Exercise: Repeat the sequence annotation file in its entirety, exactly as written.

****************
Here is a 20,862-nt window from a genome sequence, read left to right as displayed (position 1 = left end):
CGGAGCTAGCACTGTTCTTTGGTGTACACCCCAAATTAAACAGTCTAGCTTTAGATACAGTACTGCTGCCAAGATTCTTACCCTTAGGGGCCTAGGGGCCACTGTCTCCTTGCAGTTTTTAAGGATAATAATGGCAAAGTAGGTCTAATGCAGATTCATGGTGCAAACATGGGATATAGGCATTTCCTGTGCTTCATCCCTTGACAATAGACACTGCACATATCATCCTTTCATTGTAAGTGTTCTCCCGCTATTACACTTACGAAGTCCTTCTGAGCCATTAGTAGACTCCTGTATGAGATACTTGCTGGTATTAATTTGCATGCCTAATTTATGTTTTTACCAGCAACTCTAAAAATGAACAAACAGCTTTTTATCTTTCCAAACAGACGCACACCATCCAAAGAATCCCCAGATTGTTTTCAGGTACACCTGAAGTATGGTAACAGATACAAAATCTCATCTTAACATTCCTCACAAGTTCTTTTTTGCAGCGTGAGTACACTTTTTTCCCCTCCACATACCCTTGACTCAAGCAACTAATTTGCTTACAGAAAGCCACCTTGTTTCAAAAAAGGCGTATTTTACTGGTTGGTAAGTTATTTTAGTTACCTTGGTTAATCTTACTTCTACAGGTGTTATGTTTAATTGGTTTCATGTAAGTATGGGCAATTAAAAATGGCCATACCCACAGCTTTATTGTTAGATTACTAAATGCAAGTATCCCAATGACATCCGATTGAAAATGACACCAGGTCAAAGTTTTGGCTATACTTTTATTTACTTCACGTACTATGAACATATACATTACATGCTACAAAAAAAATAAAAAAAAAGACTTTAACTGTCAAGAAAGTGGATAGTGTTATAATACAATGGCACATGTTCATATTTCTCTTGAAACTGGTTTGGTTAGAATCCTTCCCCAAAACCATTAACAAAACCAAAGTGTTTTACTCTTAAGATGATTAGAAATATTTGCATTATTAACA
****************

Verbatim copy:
Here is a 20,862-nt window from a genome sequence, read left to right as displayed (position 1 = left end):
CGGAGCTAGCACTGTTCTTTGGTGTACACCCCAAATTAAACAGTCTAGCTTTAGATACAGTACTGCTGCCAAGATTCTTACCCTTAGGGGCCTAGGGGCCACTGTCTCCTTGCAGTTTTTAAGGATAATAATGGCAAAGTAGGTCTAATGCAGATTCATGGTGCAAACATGGGATATAGGCATTTCCTGTGCTTCATCCCTTGACAATAGACACTGCACATATCATCCTTTCATTGTAAGTGTTCTCCCGCTATTACACTTACGAAGTCCTTCTGAGCCATTAGTAGACTCCTGTATGAGATACTTGCTGGTATTAATTTGCATGCCTAATTTATGTTTTTACCAGCAACTCTAAAAATGAACAAACAGCTTTTTATCTTTCCAAACAGACGCACACCATCCAAAGAATCCCCAGATTGTTTTCAGGTACACCTGAAGTATGGTAACAGATACAAAATCTCATCTTAACATTCCTCACAAGTTCTTTTTTGCAGCGTGAGTACACTTTTTTCCCCTCCACATACCCTTGACTCAAGCAACTAATTTGCTTACAGAAAGCCACCTTGTTTCAAAAAAGGCGTATTTTACTGGTTGGTAAGTTATTTTAGTTACCTTGGTTAATCTTACTTCTACAGGTGTTATGTTTAATTGGTTTCATGTAAGTATGGGCAATTAAAAATGGCCATACCCACAGCTTTATTGTTAGATTACTAAATGCAAGTATCCCAATGACATCCGATTGAAAATGACACCAGGTCAAAGTTTTGGCTATACTTTTATTTACTTCACGTACTATGAACATATACATTACATGCTACAAAAAAAATAAAAAAAAAGACTTTAACTGTCAAGAAAGTGGATAGTGTTATAATACAATGGCACATGTTCATATTTCTCTTGAAACTGGTTTGGTTAGAATCCTTCCCCAAAACCATTAACAAAACCAAAGTGTTTTACTCTTAAGATGATTAGAAATATTTGCATTATTAACA